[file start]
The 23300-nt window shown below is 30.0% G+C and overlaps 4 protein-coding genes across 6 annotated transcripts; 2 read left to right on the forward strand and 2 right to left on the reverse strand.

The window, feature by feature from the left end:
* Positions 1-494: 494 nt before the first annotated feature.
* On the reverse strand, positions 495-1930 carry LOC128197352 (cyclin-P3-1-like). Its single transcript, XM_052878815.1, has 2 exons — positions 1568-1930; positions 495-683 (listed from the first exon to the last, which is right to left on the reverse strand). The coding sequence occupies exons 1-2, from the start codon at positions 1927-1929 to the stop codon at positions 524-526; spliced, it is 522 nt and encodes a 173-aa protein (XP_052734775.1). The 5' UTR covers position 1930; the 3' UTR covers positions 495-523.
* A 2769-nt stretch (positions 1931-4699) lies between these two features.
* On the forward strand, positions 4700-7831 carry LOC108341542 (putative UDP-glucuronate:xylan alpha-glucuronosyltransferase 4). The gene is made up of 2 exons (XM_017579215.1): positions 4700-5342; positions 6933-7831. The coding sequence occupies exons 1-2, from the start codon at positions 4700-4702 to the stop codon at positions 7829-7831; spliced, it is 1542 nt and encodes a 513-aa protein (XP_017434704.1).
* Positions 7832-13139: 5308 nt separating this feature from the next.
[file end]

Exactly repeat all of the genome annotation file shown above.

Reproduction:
The 23300-nt window shown below is 30.0% G+C and overlaps 4 protein-coding genes across 6 annotated transcripts; 2 read left to right on the forward strand and 2 right to left on the reverse strand.

The window, feature by feature from the left end:
* Positions 1-494: 494 nt before the first annotated feature.
* On the reverse strand, positions 495-1930 carry LOC128197352 (cyclin-P3-1-like). Its single transcript, XM_052878815.1, has 2 exons — positions 1568-1930; positions 495-683 (listed from the first exon to the last, which is right to left on the reverse strand). The coding sequence occupies exons 1-2, from the start codon at positions 1927-1929 to the stop codon at positions 524-526; spliced, it is 522 nt and encodes a 173-aa protein (XP_052734775.1). The 5' UTR covers position 1930; the 3' UTR covers positions 495-523.
* A 2769-nt stretch (positions 1931-4699) lies between these two features.
* On the forward strand, positions 4700-7831 carry LOC108341542 (putative UDP-glucuronate:xylan alpha-glucuronosyltransferase 4). The gene is made up of 2 exons (XM_017579215.1): positions 4700-5342; positions 6933-7831. The coding sequence occupies exons 1-2, from the start codon at positions 4700-4702 to the stop codon at positions 7829-7831; spliced, it is 1542 nt and encodes a 513-aa protein (XP_017434704.1).
* Positions 7832-13139: 5308 nt separating this feature from the next.